This was sweet, although not my favorite of this series. I was worried the guys weren't gonna do ANY cooking! I don't feel like the recipe (spell) played as integral a role in this book as in some others. I enjoyed this as a short and sweet audio, and liked the little mystery side-plot about Maggie's life. I thought that Ian Gordon did a nice job with the narration, he had a nice British accent and was able to pull-off an American one without sounding constipated. There weren't really highs and l This was sweet, although not my favorite of this series. I was worried the guys weren't gonna do ANY cooking! I don't feel like the recipe (spell) played as integral a role in this book as in some others. I enjoyed this as a short and sweet audio, and liked the little mystery side-plot about Maggie's life. I thought that Ian Gordon did a nice job with the narration, he had a nice British accent and was able to pull-off an American one without sounding constipated. There weren't really highs and lows in emotions in this story( as there are in some others from this series) so I wasn't 'wowed. But it was nice. Received audio version from the publisher in exchange for an honest review, reviewed for Hearts On Fire Part of the Tales of the Curious Cookbook anthology, I liked 4/5 of the stories.

  18. 5 out of 5

    Morgan Skye

    Robbie is a rootless artist who is gifted a benefactor in the form of 80 year old Maggie. She and her ladies read and drink tea at the Post Office/Library she sets up in an old train station. Robbie runs the place and lives in the apartment above it – giving him time and space to paint. This works excellently for 10 years until Maggie dies. She then gifts the entire place to him in her will along with some enigmatic papers and instructions. Jason, an American, is a long lost distant great-grand-n Robbie is a rootless artist who is gifted a benefactor in the form of 80 year old Maggie. She and her ladies read and drink tea at the Post Office/Library she sets up in an old train station. Robbie runs the place and lives in the apartment above it – giving him time and space to paint. This works excellently for 10 years until Maggie dies. She then gifts the entire place to him in her will along with some enigmatic papers and instructions. Jason, an American, is a long lost distant great-grand-nephew to Maggie. He’s gifted her house and the other half of the enigmatic papers and instructions. Under suspicious circumstances the house he inherits needs massive renovations and he’s forced to seek shelter with Robbie. Well, it’s a match made in heaven… literally? The two get along great and end up solving Maggie’s “mystery” and living HEA. ** RJ is a great writer and this short little story is a wonderful example. It’s sweet, very British: full of tea, cold weather and old things! Though the romance between them is quick, and I wish that there was more character development and maybe some more smexy times, but I enjoyed the setting and the sentiment very much.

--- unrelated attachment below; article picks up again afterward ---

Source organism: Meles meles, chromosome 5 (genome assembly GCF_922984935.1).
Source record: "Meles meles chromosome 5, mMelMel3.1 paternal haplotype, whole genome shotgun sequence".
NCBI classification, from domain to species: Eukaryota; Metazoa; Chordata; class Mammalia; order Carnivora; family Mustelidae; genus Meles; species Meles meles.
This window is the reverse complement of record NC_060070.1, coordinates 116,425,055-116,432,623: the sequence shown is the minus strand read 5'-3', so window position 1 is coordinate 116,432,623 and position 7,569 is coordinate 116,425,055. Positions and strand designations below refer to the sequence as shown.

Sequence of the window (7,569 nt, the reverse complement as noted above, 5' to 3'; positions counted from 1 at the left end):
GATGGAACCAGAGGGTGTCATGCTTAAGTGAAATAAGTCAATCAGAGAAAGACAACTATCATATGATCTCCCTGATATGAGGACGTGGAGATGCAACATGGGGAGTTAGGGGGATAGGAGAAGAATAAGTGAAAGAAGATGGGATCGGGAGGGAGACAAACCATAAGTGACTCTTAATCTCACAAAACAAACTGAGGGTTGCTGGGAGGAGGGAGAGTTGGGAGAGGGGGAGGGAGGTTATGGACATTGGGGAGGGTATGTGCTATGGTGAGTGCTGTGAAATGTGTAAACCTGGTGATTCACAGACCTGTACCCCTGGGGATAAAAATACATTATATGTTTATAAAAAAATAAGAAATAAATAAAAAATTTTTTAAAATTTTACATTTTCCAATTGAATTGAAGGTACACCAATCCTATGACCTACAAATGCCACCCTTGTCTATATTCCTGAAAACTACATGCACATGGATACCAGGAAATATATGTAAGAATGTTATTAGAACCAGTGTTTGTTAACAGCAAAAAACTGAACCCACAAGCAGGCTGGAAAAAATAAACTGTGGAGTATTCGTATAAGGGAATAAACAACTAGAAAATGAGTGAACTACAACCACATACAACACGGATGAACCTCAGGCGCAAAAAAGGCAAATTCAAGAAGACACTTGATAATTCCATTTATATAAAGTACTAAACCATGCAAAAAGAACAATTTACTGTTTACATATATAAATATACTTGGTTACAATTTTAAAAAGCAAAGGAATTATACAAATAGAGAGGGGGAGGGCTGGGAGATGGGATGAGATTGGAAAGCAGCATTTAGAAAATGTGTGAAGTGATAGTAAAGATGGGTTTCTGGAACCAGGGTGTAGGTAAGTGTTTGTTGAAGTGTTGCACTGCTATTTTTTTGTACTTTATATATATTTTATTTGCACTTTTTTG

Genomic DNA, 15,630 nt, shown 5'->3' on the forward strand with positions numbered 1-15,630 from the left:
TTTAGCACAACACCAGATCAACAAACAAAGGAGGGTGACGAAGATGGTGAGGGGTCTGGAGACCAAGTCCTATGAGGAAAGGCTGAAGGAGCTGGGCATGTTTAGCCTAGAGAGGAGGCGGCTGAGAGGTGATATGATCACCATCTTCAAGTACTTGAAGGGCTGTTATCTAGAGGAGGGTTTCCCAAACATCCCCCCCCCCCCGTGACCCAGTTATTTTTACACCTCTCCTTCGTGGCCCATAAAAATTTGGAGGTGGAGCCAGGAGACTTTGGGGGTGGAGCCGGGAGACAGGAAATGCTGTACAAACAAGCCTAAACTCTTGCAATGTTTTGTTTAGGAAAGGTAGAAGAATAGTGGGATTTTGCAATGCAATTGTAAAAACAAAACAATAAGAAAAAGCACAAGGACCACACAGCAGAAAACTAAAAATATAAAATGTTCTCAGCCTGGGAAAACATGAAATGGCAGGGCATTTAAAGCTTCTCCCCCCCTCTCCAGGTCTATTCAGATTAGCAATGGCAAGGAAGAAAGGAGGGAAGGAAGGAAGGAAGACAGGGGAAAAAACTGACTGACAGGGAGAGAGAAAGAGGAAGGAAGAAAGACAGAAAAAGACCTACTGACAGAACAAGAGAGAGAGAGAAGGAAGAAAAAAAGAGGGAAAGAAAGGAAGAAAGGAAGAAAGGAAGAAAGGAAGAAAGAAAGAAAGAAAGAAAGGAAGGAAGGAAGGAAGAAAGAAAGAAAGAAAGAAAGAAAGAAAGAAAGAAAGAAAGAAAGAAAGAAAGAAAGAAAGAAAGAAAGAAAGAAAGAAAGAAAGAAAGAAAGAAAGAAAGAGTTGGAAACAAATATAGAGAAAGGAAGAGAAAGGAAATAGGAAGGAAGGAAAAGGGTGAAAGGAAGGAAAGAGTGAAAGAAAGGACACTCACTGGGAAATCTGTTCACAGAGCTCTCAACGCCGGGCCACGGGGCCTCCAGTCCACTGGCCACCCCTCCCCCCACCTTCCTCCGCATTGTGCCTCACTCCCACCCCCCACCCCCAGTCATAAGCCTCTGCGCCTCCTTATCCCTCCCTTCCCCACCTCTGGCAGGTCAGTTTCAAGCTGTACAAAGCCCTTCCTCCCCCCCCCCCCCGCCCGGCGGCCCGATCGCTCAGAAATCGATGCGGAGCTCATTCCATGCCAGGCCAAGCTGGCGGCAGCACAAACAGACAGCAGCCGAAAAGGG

19. 5 out of 5

    Lidia

    Sweet story, I liked Robbie very much. Sure it is a short novel but it is lacking of structure. We deduce a grand love and mystery story and Maggie is a fascinating character, but all is so sketchy; Jason's character, for example seem a spook seen how little we know of him. However I enjoyed the reading.

  20. 4 out of 5

    ⚣Michaelle⚣

    3.5 Stars

  21. 5 out of 5

    Idamus

    Story 3 stars Narration 1.5 stars

  22. 4 out of 5

    Janeylou

    Good start to the series

  23. 5 out of 5

    Christi Snow